(All information gathered from NYC Parks).
NYC is an iconic holiday destination, and it has been for more than a century. NYC Parks Department has been responsible for much of the city’s holiday spirit since as early at 1911.
According to Madison Square Park Conservancy, the country’s first public Christmas tree lighting ceremony was held in Madison Square Park back in 1912. The historical location is now marked by the Star of Hope Monument in the park. At the time of the lighting, electricity was still a rarity to have in common households, yet thousands of lights illuminated the tree as over 25,000 visitors came to view the spectacle.
One year later, City Hall’s annual Christmas Tree lighting was introduced.
By 1924, the Washington Square Association had started their own annual tree lighting event under the famous arch met with holiday caroling.
For Brooklyn, Prospect Park erected their first Christmas tree in 1920. However, in 1926 a new tree funded by civic organizations had surpassed the original in height and decoration. The new tree totaled 50-feet high and was decorated in 1,200 colored electric lights. According to the Parks Annual Reports, the tree “made a splendid appearance and could be seen from many streets and avenues approaching the park.”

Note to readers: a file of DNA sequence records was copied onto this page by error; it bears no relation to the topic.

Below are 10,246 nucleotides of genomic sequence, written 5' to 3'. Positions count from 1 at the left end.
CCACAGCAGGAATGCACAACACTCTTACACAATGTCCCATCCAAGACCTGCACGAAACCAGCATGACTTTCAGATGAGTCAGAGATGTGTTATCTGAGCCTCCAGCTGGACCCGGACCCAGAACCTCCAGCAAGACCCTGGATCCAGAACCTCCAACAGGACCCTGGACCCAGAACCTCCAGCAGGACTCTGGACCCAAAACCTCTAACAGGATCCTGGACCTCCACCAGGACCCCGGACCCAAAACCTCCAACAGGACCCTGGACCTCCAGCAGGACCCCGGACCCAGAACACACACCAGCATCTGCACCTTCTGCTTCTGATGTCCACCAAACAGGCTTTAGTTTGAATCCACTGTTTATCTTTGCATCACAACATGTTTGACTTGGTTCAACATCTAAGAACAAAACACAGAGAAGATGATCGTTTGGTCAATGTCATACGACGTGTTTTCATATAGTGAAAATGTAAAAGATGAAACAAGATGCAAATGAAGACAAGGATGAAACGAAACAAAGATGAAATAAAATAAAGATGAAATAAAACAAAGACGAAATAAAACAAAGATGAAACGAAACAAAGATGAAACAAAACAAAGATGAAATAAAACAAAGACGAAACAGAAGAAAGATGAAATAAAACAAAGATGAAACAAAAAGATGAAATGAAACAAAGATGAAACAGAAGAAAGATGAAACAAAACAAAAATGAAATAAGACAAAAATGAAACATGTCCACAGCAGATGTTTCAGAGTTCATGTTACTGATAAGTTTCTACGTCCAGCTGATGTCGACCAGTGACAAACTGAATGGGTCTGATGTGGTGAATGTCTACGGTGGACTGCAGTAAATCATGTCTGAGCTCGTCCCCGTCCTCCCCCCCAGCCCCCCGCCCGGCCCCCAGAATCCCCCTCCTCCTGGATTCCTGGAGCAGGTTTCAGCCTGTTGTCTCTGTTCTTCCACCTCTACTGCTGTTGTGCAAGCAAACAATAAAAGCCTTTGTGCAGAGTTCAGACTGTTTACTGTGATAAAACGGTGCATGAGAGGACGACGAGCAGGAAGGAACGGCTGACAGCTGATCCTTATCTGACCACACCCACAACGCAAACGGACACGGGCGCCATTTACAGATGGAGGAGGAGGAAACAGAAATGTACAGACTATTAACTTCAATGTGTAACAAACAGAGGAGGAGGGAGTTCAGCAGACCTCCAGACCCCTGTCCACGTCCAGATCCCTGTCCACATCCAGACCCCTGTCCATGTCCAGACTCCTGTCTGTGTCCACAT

It wasn’t until 1934 that the first large-scale celebrations began across the city. A ceremony led by former Mayor Fiorello H. LaGuardia dedicated 14 fifty-foot Norway Spruce trees across NYC parks. The event was broadcasted on the WNYC radio station and “via a public address system to sites across the city.” The ceremony featured the Park Department Band and a performance from the Concert Division of the Department of Public Welfare’s 75 person choir.
In one year, the celebration grew to 25 sites across NYC, including Pelham Parkway, Fort Tyron, McCarren Park and more.
During the 30s, the Parks Greenhouse in Prospect Park went on to host Christmas exhibits that showcased seasonal plants from Poinsettias to Christmas Cherries.
By 1950, 200 Christmas celebrations were hosted across NYC neighborhood playgrounds involving tree trimming, Christmas games, choral singers and visits from Santa.
More than twenty years later (1970s), the world’s largest menorah stood tall for the first time ever in Grand Army Plaza and the Delacorte Clock in Central Park added holiday music that still plays today.
NYC continues to carry on most of the park’s annual traditions along with other iconic seasonal celebrations such as the Rockefeller Tree lighting, the NYBG train show, wreath interpretations by the Parks Department Headquarters in Central Park, and “MulchFest,” where NYers can give back to the environment by disposing their Christmas trees to be turned into mulch chips.